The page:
Who Says Women Can't Be Doctors? is the story of Elizabeth Blackwell, the first woman in the United States to become a physician. Chances are the five- to eight-year-olds who read this inspiring biography will have seen just as many female physicians in their young lives as male physicians. It may be hard for them to imagine a time when society put strong limits on what women could accomplish.
Most children also would not remember a time when finding female heroes in literature for any age was rare. Today, children's literature presents an introduction to a world of possibilities for young girls and boys. Heroes come in all sizes, shapes, and genders. And the books can be biographical, informational, or just good fiction.
When we read to young children (and later when they become the readers) they may hear the cadence of the words as in I Can Do It Myself! They may find the artwork of Extra Yarn appealing, or simply enjoy the adventures of Violet the Pilot. There’s also the chance that they will see their own potential. We've come a long way since Elizabeth Blackwell’s graduation from medical school in 1849. This issue of Growing Readers Review features books about empowered girls and young women who can become all they want to be.
By Susan C. Brenner, EdD.
BOOKS OF EXCELLENCE
Extra Yarn, written by Mac Barnett and illustrated by Jon Klassen, Preschool: This uniquely illustrated book follows young Annabelle as she discovers a small box filled with colorful yarn. She knits a simple sweater for herself and soon learns an important lesson about giving. Annabelle quickly transforms her entire town from cold and ordinary to - well, you will have to read it to find out.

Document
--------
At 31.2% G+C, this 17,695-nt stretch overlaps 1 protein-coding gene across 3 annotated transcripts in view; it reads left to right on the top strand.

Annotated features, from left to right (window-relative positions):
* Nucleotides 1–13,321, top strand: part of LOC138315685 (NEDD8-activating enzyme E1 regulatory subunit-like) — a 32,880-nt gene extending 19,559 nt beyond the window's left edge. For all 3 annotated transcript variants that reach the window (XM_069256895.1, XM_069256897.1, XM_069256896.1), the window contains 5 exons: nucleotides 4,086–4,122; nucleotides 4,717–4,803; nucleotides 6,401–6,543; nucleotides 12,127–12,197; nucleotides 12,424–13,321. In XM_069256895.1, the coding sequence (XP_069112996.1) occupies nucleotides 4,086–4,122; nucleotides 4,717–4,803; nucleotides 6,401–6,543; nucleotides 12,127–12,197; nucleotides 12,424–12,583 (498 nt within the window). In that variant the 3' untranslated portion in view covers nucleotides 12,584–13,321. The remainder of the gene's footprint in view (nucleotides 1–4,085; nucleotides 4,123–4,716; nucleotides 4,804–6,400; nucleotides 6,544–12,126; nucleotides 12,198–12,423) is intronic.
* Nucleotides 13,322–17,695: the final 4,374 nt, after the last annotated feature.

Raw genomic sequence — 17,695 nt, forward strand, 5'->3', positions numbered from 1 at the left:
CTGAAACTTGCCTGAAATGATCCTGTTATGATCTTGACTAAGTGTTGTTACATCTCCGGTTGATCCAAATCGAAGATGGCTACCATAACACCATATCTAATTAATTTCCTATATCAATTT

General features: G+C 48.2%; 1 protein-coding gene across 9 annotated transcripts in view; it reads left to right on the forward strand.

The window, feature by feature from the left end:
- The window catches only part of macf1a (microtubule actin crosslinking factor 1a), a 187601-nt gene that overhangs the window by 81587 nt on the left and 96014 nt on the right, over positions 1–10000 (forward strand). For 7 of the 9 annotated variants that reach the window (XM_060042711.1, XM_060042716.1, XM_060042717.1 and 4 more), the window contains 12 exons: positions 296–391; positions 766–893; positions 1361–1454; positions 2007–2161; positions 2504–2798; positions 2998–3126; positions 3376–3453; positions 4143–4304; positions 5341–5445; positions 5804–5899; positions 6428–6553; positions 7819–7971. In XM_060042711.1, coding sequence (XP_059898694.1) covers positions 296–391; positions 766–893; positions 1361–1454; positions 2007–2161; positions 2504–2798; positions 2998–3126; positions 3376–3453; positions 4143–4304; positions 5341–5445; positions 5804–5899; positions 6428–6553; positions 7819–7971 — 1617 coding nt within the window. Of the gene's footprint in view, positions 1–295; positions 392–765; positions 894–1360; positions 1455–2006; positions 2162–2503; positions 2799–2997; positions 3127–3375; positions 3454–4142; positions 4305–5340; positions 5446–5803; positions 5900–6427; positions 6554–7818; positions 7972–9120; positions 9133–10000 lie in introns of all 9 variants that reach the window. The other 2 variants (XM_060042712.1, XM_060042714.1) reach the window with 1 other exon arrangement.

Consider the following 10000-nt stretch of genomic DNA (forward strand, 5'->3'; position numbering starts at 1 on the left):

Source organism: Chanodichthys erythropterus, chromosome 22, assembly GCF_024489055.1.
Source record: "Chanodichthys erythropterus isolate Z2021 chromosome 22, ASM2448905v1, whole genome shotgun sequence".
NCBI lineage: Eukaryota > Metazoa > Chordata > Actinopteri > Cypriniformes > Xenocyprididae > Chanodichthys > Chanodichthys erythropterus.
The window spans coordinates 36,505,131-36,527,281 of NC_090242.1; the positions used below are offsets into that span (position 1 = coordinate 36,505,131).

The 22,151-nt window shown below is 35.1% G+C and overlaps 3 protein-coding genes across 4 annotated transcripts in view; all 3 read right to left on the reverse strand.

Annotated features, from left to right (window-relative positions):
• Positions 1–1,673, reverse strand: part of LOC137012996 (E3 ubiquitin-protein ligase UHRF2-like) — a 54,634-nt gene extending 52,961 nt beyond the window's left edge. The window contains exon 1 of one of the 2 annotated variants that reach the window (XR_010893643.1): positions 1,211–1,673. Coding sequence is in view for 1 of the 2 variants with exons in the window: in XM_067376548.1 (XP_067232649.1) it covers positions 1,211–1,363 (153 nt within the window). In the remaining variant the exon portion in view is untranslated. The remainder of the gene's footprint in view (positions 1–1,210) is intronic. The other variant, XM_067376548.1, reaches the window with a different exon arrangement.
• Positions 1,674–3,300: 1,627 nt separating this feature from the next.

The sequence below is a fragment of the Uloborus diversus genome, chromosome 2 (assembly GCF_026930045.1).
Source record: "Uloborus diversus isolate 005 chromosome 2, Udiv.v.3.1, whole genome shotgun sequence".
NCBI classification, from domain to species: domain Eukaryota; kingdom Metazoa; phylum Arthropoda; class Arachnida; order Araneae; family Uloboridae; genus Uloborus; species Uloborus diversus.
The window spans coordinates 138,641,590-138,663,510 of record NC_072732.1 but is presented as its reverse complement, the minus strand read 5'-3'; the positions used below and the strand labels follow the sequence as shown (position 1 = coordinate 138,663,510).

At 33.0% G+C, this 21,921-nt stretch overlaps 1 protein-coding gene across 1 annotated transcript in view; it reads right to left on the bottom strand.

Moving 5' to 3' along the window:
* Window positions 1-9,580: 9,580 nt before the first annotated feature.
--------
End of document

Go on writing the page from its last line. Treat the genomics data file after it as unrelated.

I Can Do It Myself, written by Stephen Krensky and illustrated by Sara Gillingham, Infant/Toddler: This board book tells of a young girl, proud of her new accomplishments and growing independence. She discovers that she can choose her own clothes, blow her nose, ride a bike, and more. When you are about two years old, these are big accomplishments.
Amelia Lost: The Life and Disappearance of Amelia Earhart, written by Candace Fleming and illustrated by Michael Emberley, School Age: Amelia Earhart encouraged women to take chances and seize their dreams. "Study whatever you want," she counseled us girls. "Don’t let the world push you around." Her story, told as an inspirational account of her life, serves as more than just a historic description of a female pilot, but also as a rousing portrayal of a bold and courageous person.
Little Mouse, written and illustrated by Alison Murray, Infant/Toddler